The Least Popular Hill Navigator Answer Yet

Think your office likes you? Really likes you? Sure, a manager can dole out praise and Christmas gift baskets with maple syrup straight from the home state. But when it comes to substantial raises, most offices plead indigent and offer a small cost-of-living adjustment. Hill Navigator is here to break the bad news, or at least prepare you for a better conversation.

Q. Thanks for your columns in the past about salary negotiations. As the year ends, I am thinking about my salary but also a year-end bonus. Do you have any advice? I know my office cries poverty but I think they have enough left in the budget to give us all a hefty bonus!

But I have bad news for you on salary negotiations. They don’t really work.

Sure, you can talk salary when you are negotiating a job, or you can command a raise if you have a competing offer or you're changing positions. But Capitol Hill is not an even playing field — people are willing to work for free! Once you’re in that Capitol Hill office, no matter how high achieving you are, you are unlikely to see a substantial raise of any sort.

Here’s why: Hill offices don’t post a profit. There is no revenue stream. Your good work is not going to increase their operating budget. Yes, you can produce a memo with all of your gold-star accomplishments, but you’ve already demonstrated that you are willing to work for EXACTLY what they are paying you. And why would they give more money to you when they could buy a new copier? Or a CQ subscription?

But wait, you argue, my office loves me! This is an office that treats its staff well. It wants us to feel loved!

Maybe it does. But if you buy a Georgetown Cupcake for $3, you can’t expect to come back the next day and protest the going rate. You’ve already shown your willingness to pay, the same way you’ve shown your willingness to work. You can vote with your feet and take your cupcake business elsewhere, just as you can get a competing job offer. And yes, a competing offer can lead to a raise if an office wants to keep you. But barring that, you’re looking at a cost-of-living adjustment and maybe some cash thrown in for a Christmas bonus.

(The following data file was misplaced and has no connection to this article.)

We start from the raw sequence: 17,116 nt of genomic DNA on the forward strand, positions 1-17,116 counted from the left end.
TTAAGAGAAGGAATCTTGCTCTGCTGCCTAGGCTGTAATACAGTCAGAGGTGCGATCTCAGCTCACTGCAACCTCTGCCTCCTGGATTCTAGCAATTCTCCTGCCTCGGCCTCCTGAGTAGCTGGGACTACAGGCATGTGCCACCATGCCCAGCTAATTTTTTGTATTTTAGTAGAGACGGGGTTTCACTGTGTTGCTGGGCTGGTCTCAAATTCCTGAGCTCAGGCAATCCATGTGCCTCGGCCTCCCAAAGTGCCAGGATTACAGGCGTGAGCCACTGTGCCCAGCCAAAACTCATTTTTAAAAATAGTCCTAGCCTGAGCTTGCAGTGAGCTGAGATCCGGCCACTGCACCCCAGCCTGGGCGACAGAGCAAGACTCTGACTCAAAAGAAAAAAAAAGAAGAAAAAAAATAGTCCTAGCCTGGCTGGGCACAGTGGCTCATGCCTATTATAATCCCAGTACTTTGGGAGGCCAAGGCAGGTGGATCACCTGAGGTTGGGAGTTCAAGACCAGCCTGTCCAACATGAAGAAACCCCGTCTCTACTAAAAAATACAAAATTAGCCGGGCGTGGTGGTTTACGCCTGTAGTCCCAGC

But if you’re a perennial optimist who thinks you have a shot at a raise, Hill Navigator wants to leave you with a few tactics that might help. Do your homework (Check out the Congressional Management Foundation’s study on staff compensation) and explain why you’re worth more. Tout accomplishments that show some cost-savings for the office (perhaps you’re the press secretary who writes the occasional constituent letter). If you’re hoping to move into a new position — at a different salary level — discuss ways to get there and what the raise might look like when that happens. Hopefully, that will lead to a productive conversation about your future.

And be prepared for some of these responses:

"We would love to; we just don’t have the money."

Hogwash. An office decides how it wants to spend its cash, same as any red-blooded consumer out there. It has already decided how much your job is worth. Sure, managers would give everyone six figures if they could. But they can’t. So they don’t.

"How about a title change instead?"

This is the ultimate Capitol Hill consolation prize. Take it. It will beef up your résumé to show a promotion and your Capitol Hill experience is worth much more outside the walls of Congress.

"I really want to give it to you, but the [Boss/CoS/LD] says [No/Not now/No money]."

Whatever. Maybe they are staying home to wash their hair this weekend, too.

"You haven’t demonstrated that you’re ready for a larger role."

This is something you can work with. What can you do to take on more responsibility? What areas can you improve in? Constructive feedback is valuable; take it when offered. Just don’t expect it to turn into more money right away.

"We can’t give you a raise now, but we’re giving you a great Christmas bonus."

Oldest trick in the book, give a bonus to placate the staffers at end-of-year talks. But an office isn’t obligated to keep bonuses at the same level in following years. For that reason, a salary increase is always preferable. But if you do get a bonus, even a tiny one, hide your sour grapes and follow up with a thank-you note. Bosses love that. The bonus, after all, means they decided to spend their extra cash on the staff — and not a new copy machine.

Topics: getting-paid